Our campus is home to the only synchrotron in Canada, and one of the most advanced in the world. Researchers from a myriad of disciplines use the synchrotron to enhance the quality of their work, exploring everything from how to better recover from strokes to optimizing fertilizer content for farmers.
The centre is new but the history of nuclear innovation at the U of S is well known— our researchers were the first to treat a cancer patient using cobalt-60 radiation therapy. The Sylvia Fedoruk Centre supports nuclear research, development and training, and will supply radioisotopes to detect and treat diseases such as cancer.
The Vaccine and Infectious Disease Organization – International Vaccine Centre (VIDO-InterVac) is one of the largest vaccine research and teaching facilities in the world. Researchers are studying a full range of infectious diseases in both humans and animals, and are working to develop new vaccines and methods of delivery against these illnesses.
As the world’s population continues to grow, so does the demand for safe, reliable food. The Global Institute for Food Security is a partnership between government, private business and the U of S, and is working to find solutions to this global challenge.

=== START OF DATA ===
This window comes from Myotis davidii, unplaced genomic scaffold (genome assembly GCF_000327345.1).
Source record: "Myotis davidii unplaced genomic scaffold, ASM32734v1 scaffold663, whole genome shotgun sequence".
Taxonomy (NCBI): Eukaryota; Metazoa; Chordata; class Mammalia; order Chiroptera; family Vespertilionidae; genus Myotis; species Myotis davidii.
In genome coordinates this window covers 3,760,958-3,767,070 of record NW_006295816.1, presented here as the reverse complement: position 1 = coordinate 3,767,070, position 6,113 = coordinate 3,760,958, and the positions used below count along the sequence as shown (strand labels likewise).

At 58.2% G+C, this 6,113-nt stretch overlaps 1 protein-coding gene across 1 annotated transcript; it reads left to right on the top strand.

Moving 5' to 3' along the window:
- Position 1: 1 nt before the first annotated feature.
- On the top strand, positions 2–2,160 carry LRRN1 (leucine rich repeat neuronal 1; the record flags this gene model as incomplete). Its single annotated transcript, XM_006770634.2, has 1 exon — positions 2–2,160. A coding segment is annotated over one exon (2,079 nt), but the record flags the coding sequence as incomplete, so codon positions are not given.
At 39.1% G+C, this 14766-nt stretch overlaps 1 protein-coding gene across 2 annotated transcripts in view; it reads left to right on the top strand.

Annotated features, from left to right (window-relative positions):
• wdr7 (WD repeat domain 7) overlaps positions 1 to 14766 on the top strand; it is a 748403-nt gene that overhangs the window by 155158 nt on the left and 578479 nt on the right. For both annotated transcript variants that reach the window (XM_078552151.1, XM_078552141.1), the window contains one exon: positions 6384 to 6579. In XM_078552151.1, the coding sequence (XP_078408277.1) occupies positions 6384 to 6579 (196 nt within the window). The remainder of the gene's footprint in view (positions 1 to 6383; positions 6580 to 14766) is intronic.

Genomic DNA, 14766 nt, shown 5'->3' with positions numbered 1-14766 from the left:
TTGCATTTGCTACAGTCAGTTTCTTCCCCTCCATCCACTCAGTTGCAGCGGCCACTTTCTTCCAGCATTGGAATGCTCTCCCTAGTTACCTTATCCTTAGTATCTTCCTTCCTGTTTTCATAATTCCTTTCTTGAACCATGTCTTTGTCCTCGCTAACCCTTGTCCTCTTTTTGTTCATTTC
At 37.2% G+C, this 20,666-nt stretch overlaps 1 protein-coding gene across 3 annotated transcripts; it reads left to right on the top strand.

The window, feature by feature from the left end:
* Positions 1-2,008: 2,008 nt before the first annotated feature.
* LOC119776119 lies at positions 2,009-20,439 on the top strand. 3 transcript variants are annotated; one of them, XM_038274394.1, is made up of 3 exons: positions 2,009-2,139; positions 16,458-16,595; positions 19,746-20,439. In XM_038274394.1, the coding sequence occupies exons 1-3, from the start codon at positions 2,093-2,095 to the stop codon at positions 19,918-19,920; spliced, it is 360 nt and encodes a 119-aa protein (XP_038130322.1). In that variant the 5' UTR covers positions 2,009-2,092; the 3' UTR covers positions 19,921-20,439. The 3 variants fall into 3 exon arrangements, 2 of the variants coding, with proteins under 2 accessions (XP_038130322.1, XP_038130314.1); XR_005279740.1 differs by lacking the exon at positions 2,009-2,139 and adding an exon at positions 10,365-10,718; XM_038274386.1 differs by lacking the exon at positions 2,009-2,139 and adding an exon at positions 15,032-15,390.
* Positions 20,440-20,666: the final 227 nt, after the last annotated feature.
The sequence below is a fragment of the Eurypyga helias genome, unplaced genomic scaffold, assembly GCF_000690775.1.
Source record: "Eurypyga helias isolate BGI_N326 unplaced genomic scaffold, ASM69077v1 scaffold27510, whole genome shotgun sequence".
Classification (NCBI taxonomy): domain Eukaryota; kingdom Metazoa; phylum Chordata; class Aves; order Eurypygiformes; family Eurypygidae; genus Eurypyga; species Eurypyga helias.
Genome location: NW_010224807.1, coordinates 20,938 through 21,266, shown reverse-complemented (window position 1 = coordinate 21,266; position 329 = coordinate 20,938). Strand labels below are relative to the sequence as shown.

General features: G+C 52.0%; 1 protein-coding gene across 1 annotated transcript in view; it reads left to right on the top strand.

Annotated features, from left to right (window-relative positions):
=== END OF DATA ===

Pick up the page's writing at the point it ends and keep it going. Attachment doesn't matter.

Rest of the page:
The Global Institute for Water Security supports the sustainable use of the world’s water resources and protection against natural hazards like flood and drought. Alongside the institute’s Canada Excellence Research Chair, faculty members, researchers and students develop tools to manage one of our most important resources.
The unique nature of this facility creates a new standard for interprofessional health education, research and practice. Our students, faculty and researchers from our full range of health science colleges and schools work, study and learn across disciplines, better reflecting real-life practice.